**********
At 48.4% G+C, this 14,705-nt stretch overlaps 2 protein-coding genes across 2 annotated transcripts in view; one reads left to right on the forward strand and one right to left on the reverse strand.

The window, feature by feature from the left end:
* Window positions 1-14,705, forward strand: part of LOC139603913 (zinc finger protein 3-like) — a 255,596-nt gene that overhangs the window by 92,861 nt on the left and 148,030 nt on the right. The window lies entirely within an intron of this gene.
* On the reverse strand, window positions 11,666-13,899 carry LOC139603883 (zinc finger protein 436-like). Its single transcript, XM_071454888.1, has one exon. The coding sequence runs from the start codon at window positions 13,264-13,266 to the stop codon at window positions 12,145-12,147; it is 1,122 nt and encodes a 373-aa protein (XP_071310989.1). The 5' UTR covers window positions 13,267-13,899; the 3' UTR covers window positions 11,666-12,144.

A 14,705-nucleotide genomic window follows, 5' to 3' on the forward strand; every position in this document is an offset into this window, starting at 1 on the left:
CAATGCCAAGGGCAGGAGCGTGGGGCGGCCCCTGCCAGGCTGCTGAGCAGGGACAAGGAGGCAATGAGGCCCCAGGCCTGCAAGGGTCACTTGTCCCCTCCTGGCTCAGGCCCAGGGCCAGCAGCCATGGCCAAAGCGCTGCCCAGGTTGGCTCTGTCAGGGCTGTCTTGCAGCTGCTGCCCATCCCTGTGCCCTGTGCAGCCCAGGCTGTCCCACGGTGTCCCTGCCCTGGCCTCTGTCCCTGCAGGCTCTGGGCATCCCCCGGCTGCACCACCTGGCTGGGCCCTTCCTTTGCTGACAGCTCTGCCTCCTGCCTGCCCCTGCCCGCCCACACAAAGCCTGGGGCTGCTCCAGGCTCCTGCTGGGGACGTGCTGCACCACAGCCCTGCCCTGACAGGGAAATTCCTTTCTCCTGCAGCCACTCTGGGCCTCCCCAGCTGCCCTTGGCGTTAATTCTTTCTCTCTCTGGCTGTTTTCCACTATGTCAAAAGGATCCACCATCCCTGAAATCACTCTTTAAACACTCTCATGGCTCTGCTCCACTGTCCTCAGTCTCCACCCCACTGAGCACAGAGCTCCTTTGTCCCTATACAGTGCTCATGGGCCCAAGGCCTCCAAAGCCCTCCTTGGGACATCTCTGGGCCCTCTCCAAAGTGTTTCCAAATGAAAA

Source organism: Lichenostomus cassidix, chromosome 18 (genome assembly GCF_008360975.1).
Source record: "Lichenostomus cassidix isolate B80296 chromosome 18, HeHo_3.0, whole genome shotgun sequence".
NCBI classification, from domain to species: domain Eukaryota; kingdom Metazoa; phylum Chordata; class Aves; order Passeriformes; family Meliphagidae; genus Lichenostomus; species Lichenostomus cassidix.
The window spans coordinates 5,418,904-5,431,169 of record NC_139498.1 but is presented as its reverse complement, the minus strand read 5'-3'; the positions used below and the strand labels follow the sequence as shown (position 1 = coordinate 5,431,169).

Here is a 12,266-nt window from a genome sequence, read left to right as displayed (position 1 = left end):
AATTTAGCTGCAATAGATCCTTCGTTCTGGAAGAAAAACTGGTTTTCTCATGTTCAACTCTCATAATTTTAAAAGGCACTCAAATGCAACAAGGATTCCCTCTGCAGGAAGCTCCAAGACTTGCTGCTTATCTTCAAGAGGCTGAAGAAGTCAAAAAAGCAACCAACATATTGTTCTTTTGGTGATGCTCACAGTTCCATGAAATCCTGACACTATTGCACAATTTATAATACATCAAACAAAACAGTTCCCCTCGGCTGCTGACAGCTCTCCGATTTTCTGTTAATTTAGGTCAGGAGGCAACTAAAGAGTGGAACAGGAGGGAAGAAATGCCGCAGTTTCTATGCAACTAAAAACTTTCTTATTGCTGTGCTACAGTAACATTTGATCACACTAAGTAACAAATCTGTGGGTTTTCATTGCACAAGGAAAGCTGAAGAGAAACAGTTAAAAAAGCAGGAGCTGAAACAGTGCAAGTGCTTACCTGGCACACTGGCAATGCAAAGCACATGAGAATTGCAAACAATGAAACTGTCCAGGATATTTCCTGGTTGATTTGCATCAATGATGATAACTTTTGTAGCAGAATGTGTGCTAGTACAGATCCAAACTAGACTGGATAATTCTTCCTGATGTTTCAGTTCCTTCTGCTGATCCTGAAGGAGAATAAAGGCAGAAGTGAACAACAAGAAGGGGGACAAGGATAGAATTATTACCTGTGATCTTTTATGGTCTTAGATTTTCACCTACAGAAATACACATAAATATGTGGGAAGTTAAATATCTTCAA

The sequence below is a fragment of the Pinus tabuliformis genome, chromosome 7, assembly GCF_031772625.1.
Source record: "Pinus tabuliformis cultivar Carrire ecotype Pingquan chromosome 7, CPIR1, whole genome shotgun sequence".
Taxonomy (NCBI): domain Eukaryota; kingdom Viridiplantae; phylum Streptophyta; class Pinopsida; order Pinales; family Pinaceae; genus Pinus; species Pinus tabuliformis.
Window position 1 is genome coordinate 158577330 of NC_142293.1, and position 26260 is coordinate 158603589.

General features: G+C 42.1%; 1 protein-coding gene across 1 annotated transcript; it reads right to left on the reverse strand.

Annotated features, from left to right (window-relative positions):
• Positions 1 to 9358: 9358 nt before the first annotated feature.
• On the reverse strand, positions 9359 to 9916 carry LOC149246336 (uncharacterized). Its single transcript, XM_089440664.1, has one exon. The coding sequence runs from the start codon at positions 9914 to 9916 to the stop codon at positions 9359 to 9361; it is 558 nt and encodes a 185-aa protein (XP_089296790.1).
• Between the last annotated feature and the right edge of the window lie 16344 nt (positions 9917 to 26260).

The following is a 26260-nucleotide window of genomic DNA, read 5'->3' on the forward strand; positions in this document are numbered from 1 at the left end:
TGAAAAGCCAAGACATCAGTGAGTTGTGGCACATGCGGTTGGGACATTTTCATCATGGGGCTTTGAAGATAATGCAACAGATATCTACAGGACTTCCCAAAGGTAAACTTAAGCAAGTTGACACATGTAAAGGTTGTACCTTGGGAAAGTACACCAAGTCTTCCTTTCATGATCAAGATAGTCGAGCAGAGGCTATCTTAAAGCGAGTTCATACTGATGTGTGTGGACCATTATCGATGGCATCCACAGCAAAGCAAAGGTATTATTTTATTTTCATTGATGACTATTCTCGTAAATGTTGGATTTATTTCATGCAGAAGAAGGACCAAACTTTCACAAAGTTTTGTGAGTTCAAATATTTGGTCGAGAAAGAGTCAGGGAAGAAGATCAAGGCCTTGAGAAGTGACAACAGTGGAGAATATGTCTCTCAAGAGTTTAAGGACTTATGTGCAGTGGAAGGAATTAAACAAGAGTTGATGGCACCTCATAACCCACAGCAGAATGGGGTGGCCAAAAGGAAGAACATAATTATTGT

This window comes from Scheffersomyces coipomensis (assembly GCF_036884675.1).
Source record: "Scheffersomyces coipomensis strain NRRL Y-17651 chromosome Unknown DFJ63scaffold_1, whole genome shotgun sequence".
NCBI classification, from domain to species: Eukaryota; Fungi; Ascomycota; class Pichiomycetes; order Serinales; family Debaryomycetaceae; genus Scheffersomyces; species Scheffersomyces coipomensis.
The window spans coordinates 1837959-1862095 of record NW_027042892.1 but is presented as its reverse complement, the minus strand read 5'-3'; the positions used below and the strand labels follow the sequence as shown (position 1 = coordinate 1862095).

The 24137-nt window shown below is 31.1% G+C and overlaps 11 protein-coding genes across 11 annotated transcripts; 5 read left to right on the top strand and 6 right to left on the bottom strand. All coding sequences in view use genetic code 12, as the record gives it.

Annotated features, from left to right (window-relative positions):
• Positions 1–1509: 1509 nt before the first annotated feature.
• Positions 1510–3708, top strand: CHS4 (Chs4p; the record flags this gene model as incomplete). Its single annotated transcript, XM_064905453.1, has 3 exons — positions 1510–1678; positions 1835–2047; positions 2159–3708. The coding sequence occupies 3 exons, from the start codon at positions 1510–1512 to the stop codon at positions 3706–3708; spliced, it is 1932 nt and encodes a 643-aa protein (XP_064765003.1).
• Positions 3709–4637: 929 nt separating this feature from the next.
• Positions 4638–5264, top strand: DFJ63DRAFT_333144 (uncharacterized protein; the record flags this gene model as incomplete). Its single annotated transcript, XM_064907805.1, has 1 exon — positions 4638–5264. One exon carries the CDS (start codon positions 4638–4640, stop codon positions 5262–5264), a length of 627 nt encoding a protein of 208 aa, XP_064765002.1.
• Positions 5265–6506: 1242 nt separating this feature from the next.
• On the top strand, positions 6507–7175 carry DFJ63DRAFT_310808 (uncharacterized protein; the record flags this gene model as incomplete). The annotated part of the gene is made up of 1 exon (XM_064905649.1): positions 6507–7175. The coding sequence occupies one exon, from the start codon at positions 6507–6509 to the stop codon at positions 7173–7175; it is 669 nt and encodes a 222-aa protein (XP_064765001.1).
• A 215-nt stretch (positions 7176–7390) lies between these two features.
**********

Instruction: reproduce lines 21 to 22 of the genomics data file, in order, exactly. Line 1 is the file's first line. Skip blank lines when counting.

• Between the last annotated feature and the right edge of the window lie 16344 nt (positions 9917 to 26260).

The following is a 26260-nucleotide window of genomic DNA, read 5'->3' on the forward strand; positions in this document are numbered from 1 at the left end: